This week’s episode is a dense exploration of achievement culture. Zoey’s generation was raised over-scheduled by well-intentioned helicopter parents. There is intense pressure — from generationally agnostic forms of hierarchy like class academic rankings to modern forms of social affirmation like how many Instagram followers a person has — placed on young people by a society obsessed with comparison and competition.
Zoey (Yara Shahidi) begins the episode by calling out prodigies like Tavi Gevinson (founder of Rookie magazine at age 12), Mark Zuckerberg (dropped out of Harvard to found Facebook at age 20), and Malala Yousafzai (won the Nobel Peace Prize at age 16 for her work speaking out against the Taliban).
The bar feels unreachably high for Millennials, many of whom are still trying to figure out what they want to do when they head to college already feeling behind these incredible achievers. What your friends are up to, from internships to athletic scholarships, is not only constantly available, it’s essentially forcing you to pay attention to it via notifications and news feeds. Young people are inundated with the accomplishments of others, and their own inadequacies amplified. And what about passion? As Aaron (Trevor Jackson) learns when he searches for jobs for “revolutionaries,” personal values and paychecks don’t always line up.
Zoey finds herself tutoring a star athlete, “Cash Mooney.” Cash (Abraham D. Juste) is a prodigious basketball player, recruited by the school with a big scholarship and even bigger expectations. Zoey herself is still figuring out her path and accepts the position in the hopes of achieving her own star status — a recommendation letter from the Dean (Chris Parnell) for a coveted Teen Vogue internship. Things don’t start well. Cash is an hour late to their meeting because he had practice. Zoey tries to ditch him, but he chases her down to explain himself. He’s under an enormous amount of pressure to not only carry his team to the championship, but also pass all his classes and graduate with a degree. He has academic, athletic, and social expectations overwhelming him. Zoey can relate, “I used to run my high school,” she laments to Cash. But now they’re both struggling to find balance. As it turns out, achieving can’t solve all problems.
This episode also articulates a deep inequity faced by D1 college athletes. Universities across the country rake in millions of dollars from star student players who can’t afford a piece of pizza. “A full ride” scholarship amounts to a small fraction of the dividends made by the schools, coaches, and television networks on the backs of these talented and essentially unpaid athletes — many of whom are black, Aaron points out. Lest anyone argue that college sports pave a path to play pro, Grown-ish reminds us that less than 1% of student athletes actually go on to play professionally, via a surreal PSA through the television screen at the bar. Athletes like Cash have an enormous amount of pressure on them to succeed academically, athletically, and socially. When Cash comes down with a case of performance anxiety, he faces enormous social consequences for his perceived failures, and broadcast on ESPN for all his peers to see.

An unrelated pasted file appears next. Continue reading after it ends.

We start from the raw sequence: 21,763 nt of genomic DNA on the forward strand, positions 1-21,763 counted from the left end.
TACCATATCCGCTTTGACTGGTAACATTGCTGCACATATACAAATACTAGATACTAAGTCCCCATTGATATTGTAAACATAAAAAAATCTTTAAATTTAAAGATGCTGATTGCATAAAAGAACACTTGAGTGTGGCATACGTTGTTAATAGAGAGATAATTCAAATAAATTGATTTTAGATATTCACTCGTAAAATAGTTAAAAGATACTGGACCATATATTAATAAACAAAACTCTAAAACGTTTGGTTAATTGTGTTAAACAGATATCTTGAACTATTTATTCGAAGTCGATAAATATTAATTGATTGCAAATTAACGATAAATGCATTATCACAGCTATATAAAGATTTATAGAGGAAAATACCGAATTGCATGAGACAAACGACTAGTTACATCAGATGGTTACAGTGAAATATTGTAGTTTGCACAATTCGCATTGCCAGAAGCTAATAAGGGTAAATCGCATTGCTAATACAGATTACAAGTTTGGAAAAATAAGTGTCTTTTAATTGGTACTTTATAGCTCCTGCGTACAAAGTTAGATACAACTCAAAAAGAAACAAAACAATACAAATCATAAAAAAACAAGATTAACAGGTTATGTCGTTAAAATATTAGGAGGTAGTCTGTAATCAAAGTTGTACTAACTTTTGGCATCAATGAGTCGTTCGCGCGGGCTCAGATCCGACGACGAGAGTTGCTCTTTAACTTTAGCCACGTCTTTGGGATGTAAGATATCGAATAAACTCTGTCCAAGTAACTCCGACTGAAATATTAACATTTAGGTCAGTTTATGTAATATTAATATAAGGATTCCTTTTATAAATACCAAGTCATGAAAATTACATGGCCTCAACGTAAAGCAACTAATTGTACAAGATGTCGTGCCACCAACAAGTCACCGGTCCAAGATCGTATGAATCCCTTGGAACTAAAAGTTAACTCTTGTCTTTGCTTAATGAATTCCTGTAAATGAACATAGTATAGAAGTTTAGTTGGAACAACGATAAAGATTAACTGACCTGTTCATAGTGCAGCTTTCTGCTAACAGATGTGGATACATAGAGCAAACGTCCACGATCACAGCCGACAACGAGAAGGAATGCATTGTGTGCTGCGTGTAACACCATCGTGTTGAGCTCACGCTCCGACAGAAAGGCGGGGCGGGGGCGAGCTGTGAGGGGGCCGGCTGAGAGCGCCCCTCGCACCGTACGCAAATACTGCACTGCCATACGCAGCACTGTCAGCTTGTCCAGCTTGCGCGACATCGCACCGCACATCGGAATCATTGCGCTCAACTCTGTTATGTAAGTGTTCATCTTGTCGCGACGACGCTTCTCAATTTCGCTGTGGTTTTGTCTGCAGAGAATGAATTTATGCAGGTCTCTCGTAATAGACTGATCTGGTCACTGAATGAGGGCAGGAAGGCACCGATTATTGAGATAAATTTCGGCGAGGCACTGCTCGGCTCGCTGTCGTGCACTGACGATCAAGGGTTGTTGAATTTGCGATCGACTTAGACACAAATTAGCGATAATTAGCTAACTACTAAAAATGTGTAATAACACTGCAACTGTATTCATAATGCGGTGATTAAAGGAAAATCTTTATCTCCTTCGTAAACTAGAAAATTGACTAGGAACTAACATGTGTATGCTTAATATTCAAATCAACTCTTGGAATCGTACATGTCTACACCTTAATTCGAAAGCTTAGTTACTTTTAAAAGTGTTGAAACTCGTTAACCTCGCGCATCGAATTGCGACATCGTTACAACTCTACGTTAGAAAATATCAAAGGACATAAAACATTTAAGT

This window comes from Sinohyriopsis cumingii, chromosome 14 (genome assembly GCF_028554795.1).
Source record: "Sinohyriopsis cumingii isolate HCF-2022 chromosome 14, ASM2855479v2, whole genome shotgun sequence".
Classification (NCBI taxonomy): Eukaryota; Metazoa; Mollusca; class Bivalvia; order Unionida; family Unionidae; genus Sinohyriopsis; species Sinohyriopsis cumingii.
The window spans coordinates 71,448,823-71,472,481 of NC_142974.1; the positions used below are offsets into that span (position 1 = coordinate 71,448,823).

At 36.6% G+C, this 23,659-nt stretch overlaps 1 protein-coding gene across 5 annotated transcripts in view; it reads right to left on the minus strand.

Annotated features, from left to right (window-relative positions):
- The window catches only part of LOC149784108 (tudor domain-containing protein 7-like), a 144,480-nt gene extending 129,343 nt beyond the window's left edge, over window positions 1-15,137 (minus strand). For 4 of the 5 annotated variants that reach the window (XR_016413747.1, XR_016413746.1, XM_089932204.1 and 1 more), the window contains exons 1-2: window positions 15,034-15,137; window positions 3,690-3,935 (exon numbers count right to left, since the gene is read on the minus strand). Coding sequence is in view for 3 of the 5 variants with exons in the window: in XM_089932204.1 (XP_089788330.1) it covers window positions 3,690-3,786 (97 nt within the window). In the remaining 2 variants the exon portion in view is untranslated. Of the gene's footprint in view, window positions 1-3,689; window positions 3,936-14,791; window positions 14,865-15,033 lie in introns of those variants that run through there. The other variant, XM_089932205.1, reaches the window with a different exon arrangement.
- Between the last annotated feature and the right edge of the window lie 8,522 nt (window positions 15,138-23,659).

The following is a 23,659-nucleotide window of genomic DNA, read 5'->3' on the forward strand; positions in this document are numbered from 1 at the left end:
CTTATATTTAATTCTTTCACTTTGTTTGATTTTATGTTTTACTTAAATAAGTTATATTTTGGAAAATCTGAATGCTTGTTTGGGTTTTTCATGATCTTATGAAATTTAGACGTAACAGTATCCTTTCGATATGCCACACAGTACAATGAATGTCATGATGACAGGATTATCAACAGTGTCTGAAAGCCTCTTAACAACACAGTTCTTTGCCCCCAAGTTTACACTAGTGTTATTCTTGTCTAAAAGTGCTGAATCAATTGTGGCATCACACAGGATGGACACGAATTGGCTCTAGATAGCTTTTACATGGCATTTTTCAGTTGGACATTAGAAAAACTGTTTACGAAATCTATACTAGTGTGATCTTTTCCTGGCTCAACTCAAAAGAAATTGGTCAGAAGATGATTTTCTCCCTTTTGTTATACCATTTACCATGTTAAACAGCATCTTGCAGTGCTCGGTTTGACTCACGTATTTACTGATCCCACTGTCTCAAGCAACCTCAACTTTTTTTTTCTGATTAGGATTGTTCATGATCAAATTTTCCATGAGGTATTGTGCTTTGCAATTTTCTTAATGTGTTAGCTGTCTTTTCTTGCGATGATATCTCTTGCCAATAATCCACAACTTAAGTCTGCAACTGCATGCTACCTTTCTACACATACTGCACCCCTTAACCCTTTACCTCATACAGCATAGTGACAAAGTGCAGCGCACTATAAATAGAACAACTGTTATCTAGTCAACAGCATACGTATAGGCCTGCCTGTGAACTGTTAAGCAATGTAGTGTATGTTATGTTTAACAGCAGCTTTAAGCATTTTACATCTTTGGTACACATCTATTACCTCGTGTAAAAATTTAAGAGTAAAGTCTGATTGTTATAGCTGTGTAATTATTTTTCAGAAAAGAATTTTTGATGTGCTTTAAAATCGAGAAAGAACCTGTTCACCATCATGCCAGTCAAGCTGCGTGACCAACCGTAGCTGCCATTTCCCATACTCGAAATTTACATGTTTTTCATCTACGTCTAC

The university too seems ready to give up on Cash because he’s not performing as well as they expected him to. A sportscaster interviewing Cash articulates his own worst fears. The psychological toll this takes on Cash is palpable. His inadequacies in basketball have him giving up hope on his academic prospects too. What is he, if not the MVP?
After a pep talk from Zoey reminds Cash that he’s more than just a basketball player, Cash reminds himself that he’s also a really good basketball player. He sets a school record, proving all the haters very wrong. The school’s attention and the sportscaster instantly come back over to his side. Cash proves loyal, calling out Zoey by her silly nickname “Cup B*tch” on national television.
Somehow amid all of this, the 30-minute sitcom also finds time to address sexual exploration, sexuality, and gender inequity in the bisexual community. With all these issues packed into a tight half hour that speaks the language of a generation and so thoroughly “gets it”, the Twitter consensus is that the show deserves a full hour. Grown-ish is clearly finding its stride, and so far living up to its promises. This is a show that confronts and lambasts the specific world of college students, a show that many Millennials have been waiting a long time for.
Grown-ish, a Black-ish spinoff continues its 13 episode season Wednesdays at 8 p.m. ET on ABC Freeform.
In case you missed it, read the previous episode review here.
Photo and video credit: Freeform/Tyler Golden
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